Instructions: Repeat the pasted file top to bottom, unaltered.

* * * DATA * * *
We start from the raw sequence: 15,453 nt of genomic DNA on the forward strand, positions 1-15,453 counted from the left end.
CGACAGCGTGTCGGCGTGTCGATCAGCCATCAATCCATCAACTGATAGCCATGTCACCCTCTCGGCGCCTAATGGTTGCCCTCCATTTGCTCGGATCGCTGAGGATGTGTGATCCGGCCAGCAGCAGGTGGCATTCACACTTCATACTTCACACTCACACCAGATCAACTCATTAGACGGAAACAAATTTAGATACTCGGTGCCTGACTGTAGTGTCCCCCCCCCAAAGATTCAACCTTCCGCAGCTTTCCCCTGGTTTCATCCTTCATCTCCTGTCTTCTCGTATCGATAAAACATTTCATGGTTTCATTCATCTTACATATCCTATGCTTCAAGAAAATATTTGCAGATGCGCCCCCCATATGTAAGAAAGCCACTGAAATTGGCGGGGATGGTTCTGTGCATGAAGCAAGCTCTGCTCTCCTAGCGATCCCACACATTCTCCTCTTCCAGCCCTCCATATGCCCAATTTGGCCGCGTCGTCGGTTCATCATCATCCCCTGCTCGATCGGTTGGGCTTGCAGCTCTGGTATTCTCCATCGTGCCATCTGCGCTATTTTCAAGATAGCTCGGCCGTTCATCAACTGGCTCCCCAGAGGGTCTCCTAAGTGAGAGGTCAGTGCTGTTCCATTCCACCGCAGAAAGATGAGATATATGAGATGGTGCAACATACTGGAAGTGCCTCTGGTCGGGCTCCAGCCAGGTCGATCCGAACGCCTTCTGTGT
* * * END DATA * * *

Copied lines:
We start from the raw sequence: 15,453 nt of genomic DNA on the forward strand, positions 1-15,453 counted from the left end.
CGACAGCGTGTCGGCGTGTCGATCAGCCATCAATCCATCAACTGATAGCCATGTCACCCTCTCGGCGCCTAATGGTTGCCCTCCATTTGCTCGGATCGCTGAGGATGTGTGATCCGGCCAGCAGCAGGTGGCATTCACACTTCATACTTCACACTCACACCAGATCAACTCATTAGACGGAAACAAATTTAGATACTCGGTGCCTGACTGTAGTGTCCCCCCCCCAAAGATTCAACCTTCCGCAGCTTTCCCCTGGTTTCATCCTTCATCTCCTGTCTTCTCGTATCGATAAAACATTTCATGGTTTCATTCATCTTACATATCCTATGCTTCAAGAAAATATTTGCAGATGCGCCCCCCATATGTAAGAAAGCCACTGAAATTGGCGGGGATGGTTCTGTGCATGAAGCAAGCTCTGCTCTCCTAGCGATCCCACACATTCTCCTCTTCCAGCCCTCCATATGCCCAATTTGGCCGCGTCGTCGGTTCATCATCATCCCCTGCTCGATCGGTTGGGCTTGCAGCTCTGGTATTCTCCATCGTGCCATCTGCGCTATTTTCAAGATAGCTCGGCCGTTCATCAACTGGCTCCCCAGAGGGTCTCCTAAGTGAGAGGTCAGTGCTGTTCCATTCCACCGCAGAAAGATGAGATATATGAGATGGTGCAACATACTGGAAGTGCCTCTGGTCGGGCTCCAGCCAGGTCGATCCGAACGCCTTCTGTGT